Egon von Neindorff (12 September 1892 – 15 April 1944) was a German general during World War II. He was a recipient of the Knight's Cross of the Iron Cross with Oak Leaves of Nazi Germany.

World War II

On 1 July 1942 Neindorff took command of Fortress Brigade 1 in Crete. From September 1942 he commanded the 189th Reserve Division, and on 1 December 1942 was promoted to major-general. On 1 May 1943 Neindorff became commander of the 356th Infantry Division in Toulon, on 5 October 1943 he took over command of the 216th Infantry Division in Orel, on 20 October 1943 he commanded the 137th Infantry Division in Gomel, and from 16 December 1943 the 6th Infantry Division south of Gomel. From 17 January 1944 Neindorff led the 36th Infantry Division in Bobruisk.[1][2][3][4]

On 22 January 1944 he became commander of the German garrison at Tarnopol. In March–April 1944, it was encircled by Soviet forces. Hitler had declared Tarnopol a fortified strong point, to be held to the last man. A German relief attempt was mounted on 11 April, but fell short of its goal. Neindorff was killed in action on 15 April; organized resistance quickly collapsed. The garrison of about 4,600 was lost with only 55 men reaching German lines the next day.[5][6]

Awards and decorations


  1. ^ Fellgiebel, Walther-Peer (2000) [1986]. Die Träger des Ritterkreuzes des Eisernen Kreuzes 1939–1945 — Die Inhaber der höchsten Auszeichnung des Zweiten Weltkrieges aller Wehrmachtteile [The Bearers of the Knight's Cross of the Iron Cross 1939–1945 — The Owners of the Highest Award of the Second World War of all Wehrmacht Branches] (in German). Friedberg, Germany: Podzun-Pallas. ISBN 978-3-7909-0284-6.
  2. ^ Lehrer, Steven (2002). Hitler Sites: A City-by-city Guidebook (Austria, Germany, France, United States). McFarland. p. 224. ISBN 0-7864-1045-0.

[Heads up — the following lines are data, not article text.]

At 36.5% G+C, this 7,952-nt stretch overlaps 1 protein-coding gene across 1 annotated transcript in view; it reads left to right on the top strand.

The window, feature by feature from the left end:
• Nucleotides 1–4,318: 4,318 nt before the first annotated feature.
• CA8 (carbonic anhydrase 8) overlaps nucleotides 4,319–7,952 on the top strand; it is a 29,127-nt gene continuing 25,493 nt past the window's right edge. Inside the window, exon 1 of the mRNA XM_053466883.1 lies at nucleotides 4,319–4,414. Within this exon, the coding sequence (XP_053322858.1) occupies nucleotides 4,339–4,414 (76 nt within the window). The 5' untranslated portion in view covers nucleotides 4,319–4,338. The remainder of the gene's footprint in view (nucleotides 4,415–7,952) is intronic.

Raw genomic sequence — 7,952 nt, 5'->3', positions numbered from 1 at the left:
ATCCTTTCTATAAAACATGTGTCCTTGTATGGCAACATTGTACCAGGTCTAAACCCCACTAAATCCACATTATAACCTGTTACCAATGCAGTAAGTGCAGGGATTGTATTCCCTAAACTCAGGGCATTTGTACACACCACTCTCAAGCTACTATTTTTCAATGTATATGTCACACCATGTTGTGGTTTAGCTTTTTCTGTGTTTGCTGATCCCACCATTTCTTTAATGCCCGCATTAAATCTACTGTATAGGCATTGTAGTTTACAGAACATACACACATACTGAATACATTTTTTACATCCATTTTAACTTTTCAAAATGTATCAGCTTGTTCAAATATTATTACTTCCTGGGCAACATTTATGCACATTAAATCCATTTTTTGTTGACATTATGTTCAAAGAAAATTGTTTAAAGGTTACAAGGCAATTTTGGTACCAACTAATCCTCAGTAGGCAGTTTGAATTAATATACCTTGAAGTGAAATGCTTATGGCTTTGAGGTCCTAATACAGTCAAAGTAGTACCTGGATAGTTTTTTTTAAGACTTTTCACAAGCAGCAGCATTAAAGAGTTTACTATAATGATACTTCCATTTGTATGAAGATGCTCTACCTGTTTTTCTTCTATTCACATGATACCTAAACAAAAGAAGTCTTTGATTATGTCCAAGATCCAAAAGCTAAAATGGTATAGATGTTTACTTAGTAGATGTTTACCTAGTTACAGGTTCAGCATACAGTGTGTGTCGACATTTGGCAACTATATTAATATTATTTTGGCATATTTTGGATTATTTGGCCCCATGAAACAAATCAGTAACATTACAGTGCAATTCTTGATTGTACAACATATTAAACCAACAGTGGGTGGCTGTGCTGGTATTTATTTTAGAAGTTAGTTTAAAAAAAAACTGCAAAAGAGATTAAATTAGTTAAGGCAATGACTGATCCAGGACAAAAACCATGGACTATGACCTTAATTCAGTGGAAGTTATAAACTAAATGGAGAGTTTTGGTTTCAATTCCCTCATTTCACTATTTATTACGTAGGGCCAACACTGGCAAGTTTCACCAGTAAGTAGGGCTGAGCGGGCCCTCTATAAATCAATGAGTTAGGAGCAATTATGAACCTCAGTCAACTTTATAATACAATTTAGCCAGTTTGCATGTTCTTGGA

3. ^ Newton, Steven H. (2006). Hitler's Commander: Field Marshal Walter Model – Hitler's Favorite General. Cambridge, MA: Da Capo. ISBN 978-0-306-81399-3.
  4. ^ Scherzer, Veit (2007). Die Ritterkreuzträger 1939–1945 Die Inhaber des Ritterkreuzes des Eisernen Kreuzes 1939 von Heer, Luftwaffe, Kriegsmarine, Waffen-SS, Volkssturm sowie mit Deutschland verbündeter Streitkräfte nach den Unterlagen des Bundesarchives [The Knight's Cross Bearers 1939–1945 The Holders of the Knight's Cross of the Iron Cross 1939 by Army, Air Force, Navy, Waffen-SS, Volkssturm and Allied Forces with Germany According to the Documents of the Federal Archives] (in German). Jena, Germany: Scherzers Militaer-Verlag. ISBN 978-3-938845-17-2.
  5. ^ Newton 2006, pp. 283–284.
  6. ^ Thomas, Franz (1998). Die Eichenlaubträger 1939–1945 Band 2: L–Z [The Oak Leaves Bearers 1939–1945 Volume 2: L–Z] (in German). Osnabrück, Germany: Biblio-Verlag. ISBN 978-3-7648-2300-9.
  7. ^ Thomas 1998, p. 114.
  8. ^ a b Scherzer 2007, p. 564.
  9. ^ Fellgiebel 2000, p. 322.
  10. ^ Fellgiebel 2000, p. 82.

Military offices
Preceded by
Commander of 189th Infantry Division
6 December 1942 – 1 May 1943
Succeeded by
Generalmajor Ernst von Bauer
Preceded by
General der Infanterie Friedrich August Schack
Commander of 216th Infantry Division
3 October 1943 – 20 October 1943
Succeeded by
Generalmajor Gustav Gihr
Preceded by
Generalmajor Horst Kadgien
Commander of 36th Infantry Division
17 January 1944 – 19 January 1944
Succeeded by
Generalmajor Alexander Conrady